YouTube has inked a partnership agreement with ecommerce giant Shopify, enabling artists and others to promote and sell merchandise on their channels.
The Google-owned video-sharing platform announced its pact with Shopify (which finalized a Spotify deal last October) via a formal release today. Representing one component of a broader merchandise-support initiative at YouTube, the tie-up will allow “creators and merchants to easily feature their products across their YouTube channels and content,” higher-ups said.
Open to channels with over 1,000 subscribers as well as all “official artist” channels, Shopify integration appears relatively straightforward, per the video guide provided by YouTube. The stock of items displayed on each participating creator’s uploads will sync with the overarching Shopify account at hand, thereby preventing customers from purchasing products that are unavailable.
Moreover, stateside YouTubers can enable their fans to check out entirely on the video-sharing service, the company disclosed, specifically indicating that “viewers can complete their purchases without leaving YouTube.” The option could prove especially significant for members of the music community, including as they perform livestream shows and celebrate new releases.
In terms of YouTube’s aforementioned broader merch-support initiative, the platform also relayed that beginning next week, it will debut “a new shopping destination in the explore tab that will feature shoppable relevant content for viewers in the US, Brazil and India.” Execs expect to add more countries to this shopping destination later in 2022.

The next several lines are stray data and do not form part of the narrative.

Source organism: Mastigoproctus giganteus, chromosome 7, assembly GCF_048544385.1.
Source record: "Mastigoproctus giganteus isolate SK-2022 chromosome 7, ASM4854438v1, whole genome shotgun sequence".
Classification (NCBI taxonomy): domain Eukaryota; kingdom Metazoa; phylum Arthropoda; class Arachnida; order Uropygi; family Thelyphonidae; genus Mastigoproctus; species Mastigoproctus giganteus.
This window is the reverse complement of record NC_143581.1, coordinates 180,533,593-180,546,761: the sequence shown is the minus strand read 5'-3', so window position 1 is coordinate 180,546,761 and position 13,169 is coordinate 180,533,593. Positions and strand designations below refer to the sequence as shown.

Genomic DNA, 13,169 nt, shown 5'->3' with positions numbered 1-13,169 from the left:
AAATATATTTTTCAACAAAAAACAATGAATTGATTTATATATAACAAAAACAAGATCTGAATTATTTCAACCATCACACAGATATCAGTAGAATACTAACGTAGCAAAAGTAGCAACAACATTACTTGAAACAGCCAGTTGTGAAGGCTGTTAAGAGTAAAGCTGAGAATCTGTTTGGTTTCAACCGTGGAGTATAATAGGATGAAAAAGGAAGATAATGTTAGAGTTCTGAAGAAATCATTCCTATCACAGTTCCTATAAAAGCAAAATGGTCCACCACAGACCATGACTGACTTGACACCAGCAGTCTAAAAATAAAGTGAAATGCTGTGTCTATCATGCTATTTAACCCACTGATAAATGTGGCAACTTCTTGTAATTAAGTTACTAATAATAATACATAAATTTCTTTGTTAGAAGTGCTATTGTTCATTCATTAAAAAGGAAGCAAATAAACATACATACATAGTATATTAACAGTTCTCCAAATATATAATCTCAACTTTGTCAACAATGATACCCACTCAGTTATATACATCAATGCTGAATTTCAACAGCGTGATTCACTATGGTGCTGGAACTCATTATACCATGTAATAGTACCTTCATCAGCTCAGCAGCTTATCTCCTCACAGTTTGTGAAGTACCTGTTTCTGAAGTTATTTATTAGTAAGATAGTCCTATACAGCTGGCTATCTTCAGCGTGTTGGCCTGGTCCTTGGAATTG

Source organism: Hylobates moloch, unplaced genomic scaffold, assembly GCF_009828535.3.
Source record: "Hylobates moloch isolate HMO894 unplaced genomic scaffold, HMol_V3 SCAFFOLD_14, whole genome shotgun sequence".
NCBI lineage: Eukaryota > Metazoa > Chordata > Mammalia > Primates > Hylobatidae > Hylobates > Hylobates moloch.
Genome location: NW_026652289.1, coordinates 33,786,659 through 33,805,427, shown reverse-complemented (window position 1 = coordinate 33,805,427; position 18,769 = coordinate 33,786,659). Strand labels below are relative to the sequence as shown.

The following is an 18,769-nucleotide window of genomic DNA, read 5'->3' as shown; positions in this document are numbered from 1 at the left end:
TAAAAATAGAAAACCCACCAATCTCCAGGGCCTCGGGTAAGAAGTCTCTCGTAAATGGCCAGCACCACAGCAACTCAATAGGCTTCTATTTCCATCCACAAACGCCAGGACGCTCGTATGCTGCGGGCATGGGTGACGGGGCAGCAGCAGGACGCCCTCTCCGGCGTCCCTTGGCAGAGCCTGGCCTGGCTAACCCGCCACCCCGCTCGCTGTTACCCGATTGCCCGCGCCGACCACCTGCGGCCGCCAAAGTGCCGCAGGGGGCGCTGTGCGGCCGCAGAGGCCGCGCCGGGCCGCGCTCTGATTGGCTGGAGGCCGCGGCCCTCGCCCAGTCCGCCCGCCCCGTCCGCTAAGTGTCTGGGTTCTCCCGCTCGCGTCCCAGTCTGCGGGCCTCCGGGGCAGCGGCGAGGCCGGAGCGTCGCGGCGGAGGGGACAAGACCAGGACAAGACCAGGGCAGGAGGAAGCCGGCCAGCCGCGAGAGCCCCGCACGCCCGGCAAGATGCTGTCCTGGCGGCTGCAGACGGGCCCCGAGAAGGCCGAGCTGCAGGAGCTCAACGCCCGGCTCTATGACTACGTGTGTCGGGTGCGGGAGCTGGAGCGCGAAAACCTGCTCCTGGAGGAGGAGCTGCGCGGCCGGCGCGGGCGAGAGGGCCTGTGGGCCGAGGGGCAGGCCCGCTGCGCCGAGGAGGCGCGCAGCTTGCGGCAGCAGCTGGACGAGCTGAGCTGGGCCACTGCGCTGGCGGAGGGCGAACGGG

Moving forward, it’ll be worth following the commercial byproducts and the artist compensation of YouTube’s Shopify integration.
Despite the prevalence of music streaming giants like Spotify and Apple Music, YouTube remains the go-to option for accessing ultra-popular tracks including “Baby Shark” (nearly 11 billion YouTube views, 440.16 million Spotify streams) and Luis Fonsi’s “Despacito” (7.91 billion YouTube views, 1.42 billion Spotify streams), which are the most-viewed videos on the platform.
Additionally, all but two of YouTube’s top-30 videos (by views) are songs; the total counts as tracks several much-played nursery rhymes. It stands to reason that on-platform merch could sell well simply because of the traffic that reaches the uploads – and that which is reaching rediscovered tracks like Kate Bush’s “Running Up That Hill,” which has cracked 101 million YouTube views.
On a smaller scale, YouTube merch integration may make it easier for artists to capitalize upon fan interest (stemming from livestream shows, announcements, etc.) and more effectively convert finite excitement into sales.
To this point in 2022, YouTube has expanded the availability of its “Super Thanks” feature, embraced NFTs for creators, rolled out a dedicated hub for songwriters and producers, and unveiled a seasonal listenership recap to compete with Spotify Wrapped.